Effectiveness is the capability of producing a desired result or the ability to produce desired output. When something is deemed effective, it means it has an intended or expected outcome, or produces a deep, vivid impression.


The origin of the word "effective" stems from the Latin word effectīvus, which means creative, productive or effective. It surfaced in Middle English between 1300 and 1400 A.D.


In mathematics, effective is sometimes used as a synonym of algorithmically computable.
In physics, an effective theory is, similar to a phenomenological theory, a framework intended to explain certain effects without the claim that the theory correctly models the underlying processes.
In heat transfer, effectiveness is a measure of the performance of a heat exchanger when using the NTU method.
In medicine, effectiveness relates to how well a treatment works in practice, especially as shown in pragmatic clinical trials, as opposed to efficacy, which measures how well it works in explanatory clinical trials or research laboratory studies.
In management, effectiveness relates to getting the right things done. Peter Drucker reminds us that "effectiveness can and must be learned".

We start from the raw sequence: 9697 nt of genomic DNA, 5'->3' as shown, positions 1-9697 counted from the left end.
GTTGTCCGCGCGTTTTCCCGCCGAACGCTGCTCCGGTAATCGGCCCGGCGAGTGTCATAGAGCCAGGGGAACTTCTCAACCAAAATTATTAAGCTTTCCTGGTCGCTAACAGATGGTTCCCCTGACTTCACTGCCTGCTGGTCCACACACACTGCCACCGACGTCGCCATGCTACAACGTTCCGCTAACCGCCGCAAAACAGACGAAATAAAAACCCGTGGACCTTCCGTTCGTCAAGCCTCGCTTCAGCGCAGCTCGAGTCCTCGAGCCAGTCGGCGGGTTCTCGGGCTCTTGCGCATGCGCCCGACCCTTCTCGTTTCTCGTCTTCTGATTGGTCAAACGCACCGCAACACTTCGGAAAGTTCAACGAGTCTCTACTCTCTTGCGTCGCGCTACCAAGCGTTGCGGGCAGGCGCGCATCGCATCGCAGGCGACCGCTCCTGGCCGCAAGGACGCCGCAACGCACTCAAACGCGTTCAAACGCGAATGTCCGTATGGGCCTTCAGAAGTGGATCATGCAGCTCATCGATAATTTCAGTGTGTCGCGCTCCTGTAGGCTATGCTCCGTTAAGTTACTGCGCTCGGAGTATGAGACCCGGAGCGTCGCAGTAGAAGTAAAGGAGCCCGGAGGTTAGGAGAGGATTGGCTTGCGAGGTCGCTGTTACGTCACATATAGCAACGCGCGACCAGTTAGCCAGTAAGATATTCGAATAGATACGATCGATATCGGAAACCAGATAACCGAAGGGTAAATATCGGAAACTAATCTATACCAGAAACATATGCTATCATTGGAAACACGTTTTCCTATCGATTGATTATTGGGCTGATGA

In human–computer interaction, effectiveness is defined as "the accuracy and completeness of users' tasks while using a system".
In military science, effectiveness is a criterion used to assess changes determined in the target system, in its behavior, capability, or assets, tied to the attainment of an end state, achievement of an objective, or creation of an effect., while combat effectiveness is: "...the readiness of a military unit to engage in combat based on behavioral, operational, and leadership considerations. Combat effectiveness measures the ability of a military force to accomplish its objective and is one component of overall military effectiveness."

Related terms

Efficacy, efficiency, and effectivity are terms that can, in some cases, be interchangeable with the term effectiveness. The word effective is sometimes used in a quantitative way, "being very effective or not very effective". However, neither effectiveness, nor effectively, inform about the direction and the comparison to a standard of the given effect. Efficacy, on the other hand, is the extent to which a desired effect is achieved; the ability to produce a desired amount of the desired effect, or the success in achieving a given goal. Contrary to the term efficiency, the focus of efficacy is the achievement as such, not the resources spent in achieving the desired effect. Therefore, what is effective is not necessarily efficacious, and what is efficacious is not necessarily efficient.
Other synonyms for effectiveness include: clout, capability, success, weight, performance.
Antonyms for effectiveness include: uselessness, ineffectiveness.
Simply stated, effective means achieving an effect, and efficient means achieving it with little waste. To illustrate: suppose, in order to arrest a murderer, the police bring in twenty officers, close off the streets and engage the man in a long gun battle before finally getting him in handcuffs. That would be effective, in the sense that the desired effect is achieved. But if the murderer steps out of his front door to smell the roses and three officers put the handcuffs on him, that is efficient.